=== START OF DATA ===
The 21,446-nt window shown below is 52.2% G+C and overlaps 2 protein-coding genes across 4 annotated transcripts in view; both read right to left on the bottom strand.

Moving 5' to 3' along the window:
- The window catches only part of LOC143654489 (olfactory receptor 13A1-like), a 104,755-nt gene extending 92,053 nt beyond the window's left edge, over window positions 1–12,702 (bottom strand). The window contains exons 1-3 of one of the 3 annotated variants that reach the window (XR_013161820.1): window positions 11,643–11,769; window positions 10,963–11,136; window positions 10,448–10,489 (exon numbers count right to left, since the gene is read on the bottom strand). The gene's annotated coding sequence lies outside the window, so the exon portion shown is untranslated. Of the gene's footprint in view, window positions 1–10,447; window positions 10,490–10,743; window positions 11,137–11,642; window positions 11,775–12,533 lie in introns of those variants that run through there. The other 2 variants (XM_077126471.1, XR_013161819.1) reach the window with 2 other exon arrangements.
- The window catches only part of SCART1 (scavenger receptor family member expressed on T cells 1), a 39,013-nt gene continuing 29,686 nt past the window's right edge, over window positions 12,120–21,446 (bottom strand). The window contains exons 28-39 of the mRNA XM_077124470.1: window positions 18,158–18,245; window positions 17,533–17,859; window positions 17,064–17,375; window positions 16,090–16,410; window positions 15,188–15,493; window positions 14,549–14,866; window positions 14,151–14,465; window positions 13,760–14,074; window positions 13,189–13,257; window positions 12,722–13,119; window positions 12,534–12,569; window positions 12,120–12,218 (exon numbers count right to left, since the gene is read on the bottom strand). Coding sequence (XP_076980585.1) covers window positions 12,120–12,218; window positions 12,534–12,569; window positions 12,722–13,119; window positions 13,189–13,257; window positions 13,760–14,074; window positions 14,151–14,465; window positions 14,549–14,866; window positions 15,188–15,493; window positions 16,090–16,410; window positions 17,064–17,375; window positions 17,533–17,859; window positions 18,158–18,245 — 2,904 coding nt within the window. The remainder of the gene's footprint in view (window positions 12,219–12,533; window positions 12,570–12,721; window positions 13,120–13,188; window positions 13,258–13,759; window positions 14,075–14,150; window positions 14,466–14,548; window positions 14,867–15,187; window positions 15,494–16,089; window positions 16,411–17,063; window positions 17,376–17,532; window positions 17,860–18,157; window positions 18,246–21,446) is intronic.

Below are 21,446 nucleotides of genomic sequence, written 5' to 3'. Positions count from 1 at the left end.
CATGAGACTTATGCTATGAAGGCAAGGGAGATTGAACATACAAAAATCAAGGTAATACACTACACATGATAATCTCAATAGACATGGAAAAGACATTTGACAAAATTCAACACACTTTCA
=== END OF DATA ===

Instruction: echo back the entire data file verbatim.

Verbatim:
The 21,446-nt window shown below is 52.2% G+C and overlaps 2 protein-coding genes across 4 annotated transcripts in view; both read right to left on the bottom strand.

Moving 5' to 3' along the window:
- The window catches only part of LOC143654489 (olfactory receptor 13A1-like), a 104,755-nt gene extending 92,053 nt beyond the window's left edge, over window positions 1–12,702 (bottom strand). The window contains exons 1-3 of one of the 3 annotated variants that reach the window (XR_013161820.1): window positions 11,643–11,769; window positions 10,963–11,136; window positions 10,448–10,489 (exon numbers count right to left, since the gene is read on the bottom strand). The gene's annotated coding sequence lies outside the window, so the exon portion shown is untranslated. Of the gene's footprint in view, window positions 1–10,447; window positions 10,490–10,743; window positions 11,137–11,642; window positions 11,775–12,533 lie in introns of those variants that run through there. The other 2 variants (XM_077126471.1, XR_013161819.1) reach the window with 2 other exon arrangements.
- The window catches only part of SCART1 (scavenger receptor family member expressed on T cells 1), a 39,013-nt gene continuing 29,686 nt past the window's right edge, over window positions 12,120–21,446 (bottom strand). The window contains exons 28-39 of the mRNA XM_077124470.1: window positions 18,158–18,245; window positions 17,533–17,859; window positions 17,064–17,375; window positions 16,090–16,410; window positions 15,188–15,493; window positions 14,549–14,866; window positions 14,151–14,465; window positions 13,760–14,074; window positions 13,189–13,257; window positions 12,722–13,119; window positions 12,534–12,569; window positions 12,120–12,218 (exon numbers count right to left, since the gene is read on the bottom strand). Coding sequence (XP_076980585.1) covers window positions 12,120–12,218; window positions 12,534–12,569; window positions 12,722–13,119; window positions 13,189–13,257; window positions 13,760–14,074; window positions 14,151–14,465; window positions 14,549–14,866; window positions 15,188–15,493; window positions 16,090–16,410; window positions 17,064–17,375; window positions 17,533–17,859; window positions 18,158–18,245 — 2,904 coding nt within the window. The remainder of the gene's footprint in view (window positions 12,219–12,533; window positions 12,570–12,721; window positions 13,120–13,188; window positions 13,258–13,759; window positions 14,075–14,150; window positions 14,466–14,548; window positions 14,867–15,187; window positions 15,494–16,089; window positions 16,411–17,063; window positions 17,376–17,532; window positions 17,860–18,157; window positions 18,246–21,446) is intronic.

Below are 21,446 nucleotides of genomic sequence, written 5' to 3'. Positions count from 1 at the left end.
CATGAGACTTATGCTATGAAGGCAAGGGAGATTGAACATACAAAAATCAAGGTAATACACTACACATGATAATCTCAATAGACATGGAAAAGACATTTGACAAAATTCAACACACTTTCA